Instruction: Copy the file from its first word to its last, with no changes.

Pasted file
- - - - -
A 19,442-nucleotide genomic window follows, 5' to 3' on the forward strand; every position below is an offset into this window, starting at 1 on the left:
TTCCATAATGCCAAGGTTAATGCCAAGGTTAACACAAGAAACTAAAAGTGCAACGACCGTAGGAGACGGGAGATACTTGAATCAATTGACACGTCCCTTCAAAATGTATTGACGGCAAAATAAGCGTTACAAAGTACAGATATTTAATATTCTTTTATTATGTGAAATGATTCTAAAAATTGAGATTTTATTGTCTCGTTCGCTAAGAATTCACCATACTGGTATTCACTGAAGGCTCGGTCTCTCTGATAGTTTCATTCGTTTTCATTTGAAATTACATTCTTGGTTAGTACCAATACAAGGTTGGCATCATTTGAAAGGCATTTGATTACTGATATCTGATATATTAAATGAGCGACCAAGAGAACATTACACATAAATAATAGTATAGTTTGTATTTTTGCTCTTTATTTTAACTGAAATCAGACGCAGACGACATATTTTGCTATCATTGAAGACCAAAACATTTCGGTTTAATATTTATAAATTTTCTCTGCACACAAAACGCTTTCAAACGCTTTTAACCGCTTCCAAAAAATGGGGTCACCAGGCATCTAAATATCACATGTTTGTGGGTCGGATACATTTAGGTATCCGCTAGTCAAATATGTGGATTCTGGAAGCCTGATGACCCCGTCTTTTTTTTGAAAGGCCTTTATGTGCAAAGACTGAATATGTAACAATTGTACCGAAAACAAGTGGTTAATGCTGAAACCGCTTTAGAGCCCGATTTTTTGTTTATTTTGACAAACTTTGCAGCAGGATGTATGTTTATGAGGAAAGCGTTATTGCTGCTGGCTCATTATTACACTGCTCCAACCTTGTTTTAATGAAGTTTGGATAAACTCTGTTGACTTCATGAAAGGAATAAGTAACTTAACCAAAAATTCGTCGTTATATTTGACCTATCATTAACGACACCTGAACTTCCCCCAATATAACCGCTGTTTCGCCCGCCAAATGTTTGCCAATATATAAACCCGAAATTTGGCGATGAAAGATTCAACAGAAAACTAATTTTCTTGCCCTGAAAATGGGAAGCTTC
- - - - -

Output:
A 19,442-nucleotide genomic window follows, 5' to 3' on the forward strand; every position below is an offset into this window, starting at 1 on the left:
TTCCATAATGCCAAGGTTAATGCCAAGGTTAACACAAGAAACTAAAAGTGCAACGACCGTAGGAGACGGGAGATACTTGAATCAATTGACACGTCCCTTCAAAATGTATTGACGGCAAAATAAGCGTTACAAAGTACAGATATTTAATATTCTTTTATTATGTGAAATGATTCTAAAAATTGAGATTTTATTGTCTCGTTCGCTAAGAATTCACCATACTGGTATTCACTGAAGGCTCGGTCTCTCTGATAGTTTCATTCGTTTTCATTTGAAATTACATTCTTGGTTAGTACCAATACAAGGTTGGCATCATTTGAAAGGCATTTGATTACTGATATCTGATATATTAAATGAGCGACCAAGAGAACATTACACATAAATAATAGTATAGTTTGTATTTTTGCTCTTTATTTTAACTGAAATCAGACGCAGACGACATATTTTGCTATCATTGAAGACCAAAACATTTCGGTTTAATATTTATAAATTTTCTCTGCACACAAAACGCTTTCAAACGCTTTTAACCGCTTCCAAAAAATGGGGTCACCAGGCATCTAAATATCACATGTTTGTGGGTCGGATACATTTAGGTATCCGCTAGTCAAATATGTGGATTCTGGAAGCCTGATGACCCCGTCTTTTTTTTGAAAGGCCTTTATGTGCAAAGACTGAATATGTAACAATTGTACCGAAAACAAGTGGTTAATGCTGAAACCGCTTTAGAGCCCGATTTTTTGTTTATTTTGACAAACTTTGCAGCAGGATGTATGTTTATGAGGAAAGCGTTATTGCTGCTGGCTCATTATTACACTGCTCCAACCTTGTTTTAATGAAGTTTGGATAAACTCTGTTGACTTCATGAAAGGAATAAGTAACTTAACCAAAAATTCGTCGTTATATTTGACCTATCATTAACGACACCTGAACTTCCCCCAATATAACCGCTGTTTCGCCCGCCAAATGTTTGCCAATATATAAACCCGAAATTTGGCGATGAAAGATTCAACAGAAAACTAATTTTCTTGCCCTGAAAATGGGAAGCTTC